How is Epilepsy Diagnosed?

Epilepsy may be suspected after a patient has had two seizures. The tests for diagnosing epilepsy can vary, and may initially consist of blood tests and a general exam of your motor abilities. Other tests might include a speech or IQ test that monitors brain functioning. Medical tests consist of an EEG, which records the electrical activity in your brain and a CT scan, which can reveal abnormalities in the brain.

 

An MRI may also be prescribed if the doctor wants to see a more detailed x-ray of your brain. Two other tests, a PET scan and a SPECT use small amounts of radioactive material to pinpoint the precise location in the brain where the malfunction is occurring. By determining specifically where the problem lies in the brain, doctors can come up with the most effective treatment plan. 

What are the Most Effective Epilepsy Treatments?

There are a number of options in epilepsy treatments. Most doctors will begin with the least invasive approach and then progress to other treatments according to a patient's needs.  

Medication

The most common method of treating this condition is with epilepsy medication. Many epilepsy patients can live without frequent symptoms by finding the right anti-seizure medication. However, it is often a process of trial and error to find the best epilepsy medication and dosing amount for each individual. In a few cases, epilepsy medication will not prove helpful in controlling seizures.

 

However, many patients find that after two or more years of taking medication regularly, they can live seizure-free without the need for scheduled doses. This is particularly true with children who are diagnosed with epilepsy. The main concern is to find the right medication for each individual situation. With more than 20 possibilities to choose from, there is a good chance that you and your doctor can work together to find an effective solution for your condition.

 

To ensure success with your medication, make sure you take the proper doses exactly as prescribed. You should ask your doctor before changing your dosage amount or stopping the medication completely. Some anti-seizure medications carry the risk of possible side effects. While most of these are relatively mild, it is important to let your doctor know right away if you notice changes to your mood or behavior or experience a rash.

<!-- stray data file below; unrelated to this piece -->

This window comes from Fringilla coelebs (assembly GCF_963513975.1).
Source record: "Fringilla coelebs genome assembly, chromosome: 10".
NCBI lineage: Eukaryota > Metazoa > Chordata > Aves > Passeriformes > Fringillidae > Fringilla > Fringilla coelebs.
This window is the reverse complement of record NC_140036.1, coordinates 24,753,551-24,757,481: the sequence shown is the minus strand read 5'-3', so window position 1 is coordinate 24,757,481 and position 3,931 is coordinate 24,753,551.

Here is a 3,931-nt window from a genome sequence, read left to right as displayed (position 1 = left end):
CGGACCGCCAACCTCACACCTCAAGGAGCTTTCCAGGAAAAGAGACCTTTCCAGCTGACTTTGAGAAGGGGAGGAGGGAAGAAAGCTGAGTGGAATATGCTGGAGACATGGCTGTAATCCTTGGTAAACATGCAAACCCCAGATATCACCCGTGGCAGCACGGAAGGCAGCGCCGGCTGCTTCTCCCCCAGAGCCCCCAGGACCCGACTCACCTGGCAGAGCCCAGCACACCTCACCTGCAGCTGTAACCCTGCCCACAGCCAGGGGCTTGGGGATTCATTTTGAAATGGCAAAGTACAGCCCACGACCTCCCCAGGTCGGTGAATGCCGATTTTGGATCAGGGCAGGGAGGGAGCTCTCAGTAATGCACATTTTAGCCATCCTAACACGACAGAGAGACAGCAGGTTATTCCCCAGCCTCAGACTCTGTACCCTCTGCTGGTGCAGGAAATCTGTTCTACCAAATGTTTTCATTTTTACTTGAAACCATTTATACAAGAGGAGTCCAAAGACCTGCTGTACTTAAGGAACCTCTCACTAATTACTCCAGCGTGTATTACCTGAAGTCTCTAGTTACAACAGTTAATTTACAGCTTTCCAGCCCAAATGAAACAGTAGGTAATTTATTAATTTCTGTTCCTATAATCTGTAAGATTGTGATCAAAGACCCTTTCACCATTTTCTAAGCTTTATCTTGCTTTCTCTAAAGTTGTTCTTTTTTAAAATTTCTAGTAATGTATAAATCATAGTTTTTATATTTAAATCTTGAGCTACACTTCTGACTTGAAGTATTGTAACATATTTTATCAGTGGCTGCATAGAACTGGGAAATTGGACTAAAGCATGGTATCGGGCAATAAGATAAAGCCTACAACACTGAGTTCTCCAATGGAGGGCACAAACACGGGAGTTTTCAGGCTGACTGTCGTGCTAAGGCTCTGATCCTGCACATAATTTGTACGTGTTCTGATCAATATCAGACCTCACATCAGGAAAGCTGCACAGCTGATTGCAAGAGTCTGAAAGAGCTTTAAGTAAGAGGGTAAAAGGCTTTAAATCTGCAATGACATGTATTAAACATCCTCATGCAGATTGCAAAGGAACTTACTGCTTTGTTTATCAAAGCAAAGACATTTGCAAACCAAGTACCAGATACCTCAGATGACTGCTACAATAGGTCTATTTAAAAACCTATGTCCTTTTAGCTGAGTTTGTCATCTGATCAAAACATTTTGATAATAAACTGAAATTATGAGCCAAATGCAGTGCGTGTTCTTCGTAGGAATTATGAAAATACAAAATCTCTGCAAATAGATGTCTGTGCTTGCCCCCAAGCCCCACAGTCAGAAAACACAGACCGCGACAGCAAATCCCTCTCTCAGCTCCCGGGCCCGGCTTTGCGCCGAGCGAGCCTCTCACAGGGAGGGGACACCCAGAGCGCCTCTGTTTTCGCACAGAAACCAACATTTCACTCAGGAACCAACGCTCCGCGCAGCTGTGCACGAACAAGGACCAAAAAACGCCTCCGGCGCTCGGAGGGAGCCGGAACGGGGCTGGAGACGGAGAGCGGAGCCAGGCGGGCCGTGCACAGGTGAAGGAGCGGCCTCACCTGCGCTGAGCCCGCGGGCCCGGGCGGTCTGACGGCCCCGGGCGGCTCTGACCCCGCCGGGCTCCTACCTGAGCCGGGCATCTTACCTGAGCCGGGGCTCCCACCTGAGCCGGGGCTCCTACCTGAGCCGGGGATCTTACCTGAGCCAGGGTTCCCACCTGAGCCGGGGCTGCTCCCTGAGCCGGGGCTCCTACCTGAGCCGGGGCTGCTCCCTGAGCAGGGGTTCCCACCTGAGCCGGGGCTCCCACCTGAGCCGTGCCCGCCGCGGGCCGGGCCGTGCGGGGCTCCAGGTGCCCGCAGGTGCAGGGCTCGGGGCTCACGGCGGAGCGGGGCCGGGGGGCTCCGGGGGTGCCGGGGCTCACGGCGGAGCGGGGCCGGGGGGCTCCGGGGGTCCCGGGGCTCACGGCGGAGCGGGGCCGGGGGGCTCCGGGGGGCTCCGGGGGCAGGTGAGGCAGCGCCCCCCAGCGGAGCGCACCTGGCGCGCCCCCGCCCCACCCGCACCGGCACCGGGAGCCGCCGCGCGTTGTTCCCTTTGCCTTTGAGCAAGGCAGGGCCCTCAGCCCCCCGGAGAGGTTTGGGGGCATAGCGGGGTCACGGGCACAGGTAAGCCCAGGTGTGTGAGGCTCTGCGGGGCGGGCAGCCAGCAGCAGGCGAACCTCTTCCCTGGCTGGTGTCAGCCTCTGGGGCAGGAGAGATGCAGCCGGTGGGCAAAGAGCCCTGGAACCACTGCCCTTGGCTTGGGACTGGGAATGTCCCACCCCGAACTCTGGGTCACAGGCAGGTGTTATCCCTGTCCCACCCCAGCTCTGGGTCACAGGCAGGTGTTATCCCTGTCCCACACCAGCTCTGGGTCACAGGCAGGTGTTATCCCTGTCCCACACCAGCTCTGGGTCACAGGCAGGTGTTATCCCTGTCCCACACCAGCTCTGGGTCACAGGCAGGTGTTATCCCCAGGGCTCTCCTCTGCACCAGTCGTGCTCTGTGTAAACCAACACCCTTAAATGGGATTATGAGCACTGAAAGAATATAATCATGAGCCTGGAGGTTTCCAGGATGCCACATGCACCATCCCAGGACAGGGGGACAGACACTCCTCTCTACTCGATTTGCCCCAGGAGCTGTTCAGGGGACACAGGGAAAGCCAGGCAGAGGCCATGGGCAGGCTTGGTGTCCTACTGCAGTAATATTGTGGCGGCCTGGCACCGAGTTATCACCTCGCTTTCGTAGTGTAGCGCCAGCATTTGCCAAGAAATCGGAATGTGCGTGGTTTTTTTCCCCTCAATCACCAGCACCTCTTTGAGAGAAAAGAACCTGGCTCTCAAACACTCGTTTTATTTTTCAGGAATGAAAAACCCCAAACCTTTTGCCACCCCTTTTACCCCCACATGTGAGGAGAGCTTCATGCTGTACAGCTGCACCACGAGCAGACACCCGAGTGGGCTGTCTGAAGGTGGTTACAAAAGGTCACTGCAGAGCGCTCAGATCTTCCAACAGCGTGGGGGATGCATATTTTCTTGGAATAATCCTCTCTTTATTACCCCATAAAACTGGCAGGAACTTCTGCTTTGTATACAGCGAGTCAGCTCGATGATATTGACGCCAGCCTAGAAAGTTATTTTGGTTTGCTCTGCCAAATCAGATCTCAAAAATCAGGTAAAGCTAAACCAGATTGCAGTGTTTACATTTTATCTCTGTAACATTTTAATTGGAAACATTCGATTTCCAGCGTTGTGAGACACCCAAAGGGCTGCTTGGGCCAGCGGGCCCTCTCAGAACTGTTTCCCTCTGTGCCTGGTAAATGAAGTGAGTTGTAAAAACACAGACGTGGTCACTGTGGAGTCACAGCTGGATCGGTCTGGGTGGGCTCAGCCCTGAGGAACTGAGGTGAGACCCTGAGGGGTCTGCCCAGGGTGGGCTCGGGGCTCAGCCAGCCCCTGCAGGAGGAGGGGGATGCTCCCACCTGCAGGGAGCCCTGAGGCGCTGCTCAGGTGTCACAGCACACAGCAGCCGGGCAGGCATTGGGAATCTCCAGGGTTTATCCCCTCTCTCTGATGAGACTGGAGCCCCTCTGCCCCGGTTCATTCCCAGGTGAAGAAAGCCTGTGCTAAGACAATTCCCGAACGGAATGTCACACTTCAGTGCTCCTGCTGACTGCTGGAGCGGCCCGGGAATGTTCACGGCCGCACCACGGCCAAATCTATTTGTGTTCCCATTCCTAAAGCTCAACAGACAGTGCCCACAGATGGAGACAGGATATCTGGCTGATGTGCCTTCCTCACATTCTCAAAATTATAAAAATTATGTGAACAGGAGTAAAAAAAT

Surgery

When medication doesn't do the trick, surgery is another option. Surgery is often considered when the condition originates in a small, localized area of the brain. It is also important that the affected area does not impact important functions like speech or hearing. In these cases, the doctor can remove a small portion of the brain that is responsible for the seizures. If the area cannot be removed completely, the doctor can also make a series of cuts in the area to prevent seizures from spreading. After surgery, many patients are able to cut the dosing on their medications or stop taking them altogether. 

Alternative Therapies

Some epileptic patients also find that alternative therapies help control symptoms. This might include a ketogenic diet that is high in fat and low in carbohydrates. A ketogenic diet may be especially helpful for children diagnosed with epilepsy. Getting plenty of sleep is another important factor, since sleep deprivation is a known trigger for seizures.

 

Epilepsy is a serious condition, but there are solutions available. If you have experienced a seizure of any kind, it is important to see a doctor as soon as possible. While he may not pursue an epilepsy diagnosis until a second seizure occurs, he will be able to monitor your condition in the meantime. Once your doctor diagnoses epilepsy, the two of you can work together to find the most effective epilepsy treatments for your individual needs.